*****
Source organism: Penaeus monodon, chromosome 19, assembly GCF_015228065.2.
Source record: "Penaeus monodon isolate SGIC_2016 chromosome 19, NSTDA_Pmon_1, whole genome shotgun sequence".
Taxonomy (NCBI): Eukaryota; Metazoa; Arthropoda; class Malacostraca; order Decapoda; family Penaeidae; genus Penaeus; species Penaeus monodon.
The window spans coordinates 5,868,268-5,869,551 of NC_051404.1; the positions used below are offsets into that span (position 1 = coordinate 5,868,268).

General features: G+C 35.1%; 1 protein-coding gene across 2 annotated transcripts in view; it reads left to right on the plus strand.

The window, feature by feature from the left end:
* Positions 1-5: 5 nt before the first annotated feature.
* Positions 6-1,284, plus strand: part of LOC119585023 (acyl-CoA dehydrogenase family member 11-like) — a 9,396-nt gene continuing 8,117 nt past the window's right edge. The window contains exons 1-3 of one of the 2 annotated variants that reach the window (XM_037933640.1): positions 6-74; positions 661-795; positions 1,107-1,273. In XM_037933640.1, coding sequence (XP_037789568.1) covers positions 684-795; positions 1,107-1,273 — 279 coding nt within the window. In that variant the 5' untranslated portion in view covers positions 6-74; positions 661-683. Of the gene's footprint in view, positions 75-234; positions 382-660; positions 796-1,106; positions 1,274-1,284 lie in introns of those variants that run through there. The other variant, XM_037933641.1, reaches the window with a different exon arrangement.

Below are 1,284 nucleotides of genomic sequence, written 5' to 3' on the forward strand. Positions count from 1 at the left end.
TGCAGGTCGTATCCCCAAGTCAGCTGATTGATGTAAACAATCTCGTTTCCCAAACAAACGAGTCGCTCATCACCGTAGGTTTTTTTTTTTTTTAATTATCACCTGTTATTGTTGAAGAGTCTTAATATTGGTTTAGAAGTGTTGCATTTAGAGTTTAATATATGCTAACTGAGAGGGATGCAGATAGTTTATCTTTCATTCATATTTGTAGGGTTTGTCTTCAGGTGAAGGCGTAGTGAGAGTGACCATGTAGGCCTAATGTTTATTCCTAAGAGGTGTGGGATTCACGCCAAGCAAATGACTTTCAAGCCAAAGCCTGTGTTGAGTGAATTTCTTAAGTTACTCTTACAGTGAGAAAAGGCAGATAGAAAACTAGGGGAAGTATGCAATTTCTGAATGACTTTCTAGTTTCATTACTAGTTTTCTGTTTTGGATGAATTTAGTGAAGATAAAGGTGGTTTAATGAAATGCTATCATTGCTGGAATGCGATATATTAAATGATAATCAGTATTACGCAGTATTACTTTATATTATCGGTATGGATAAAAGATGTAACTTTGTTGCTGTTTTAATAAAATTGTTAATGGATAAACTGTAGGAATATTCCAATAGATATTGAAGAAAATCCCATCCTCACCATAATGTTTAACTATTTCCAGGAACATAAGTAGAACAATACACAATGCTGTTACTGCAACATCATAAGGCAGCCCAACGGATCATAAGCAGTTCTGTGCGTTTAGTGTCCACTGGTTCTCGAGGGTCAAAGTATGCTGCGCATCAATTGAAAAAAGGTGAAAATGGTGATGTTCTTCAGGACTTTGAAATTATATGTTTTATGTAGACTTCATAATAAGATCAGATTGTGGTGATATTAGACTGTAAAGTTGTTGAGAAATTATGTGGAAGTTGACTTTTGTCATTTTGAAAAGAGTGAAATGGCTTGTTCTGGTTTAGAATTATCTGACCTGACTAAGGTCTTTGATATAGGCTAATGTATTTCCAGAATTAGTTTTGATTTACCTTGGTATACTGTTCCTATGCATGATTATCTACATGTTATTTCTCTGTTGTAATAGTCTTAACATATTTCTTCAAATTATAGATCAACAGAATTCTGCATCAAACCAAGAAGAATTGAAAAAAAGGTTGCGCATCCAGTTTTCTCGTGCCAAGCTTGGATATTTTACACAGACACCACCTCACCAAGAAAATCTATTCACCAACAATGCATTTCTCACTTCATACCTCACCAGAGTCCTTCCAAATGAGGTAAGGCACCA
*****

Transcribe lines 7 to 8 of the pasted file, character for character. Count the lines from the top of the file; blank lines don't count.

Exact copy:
* Positions 1-5: 5 nt before the first annotated feature.
* Positions 6-1,284, plus strand: part of LOC119585023 (acyl-CoA dehydrogenase family member 11-like) — a 9,396-nt gene continuing 8,117 nt past the window's right edge. The window contains exons 1-3 of one of the 2 annotated variants that reach the window (XM_037933640.1): positions 6-74; positions 661-795; positions 1,107-1,273. In XM_037933640.1, coding sequence (XP_037789568.1) covers positions 684-795; positions 1,107-1,273 — 279 coding nt within the window. In that variant the 5' untranslated portion in view covers positions 6-74; positions 661-683. Of the gene's footprint in view, positions 75-234; positions 382-660; positions 796-1,106; positions 1,274-1,284 lie in introns of those variants that run through there. The other variant, XM_037933641.1, reaches the window with a different exon arrangement.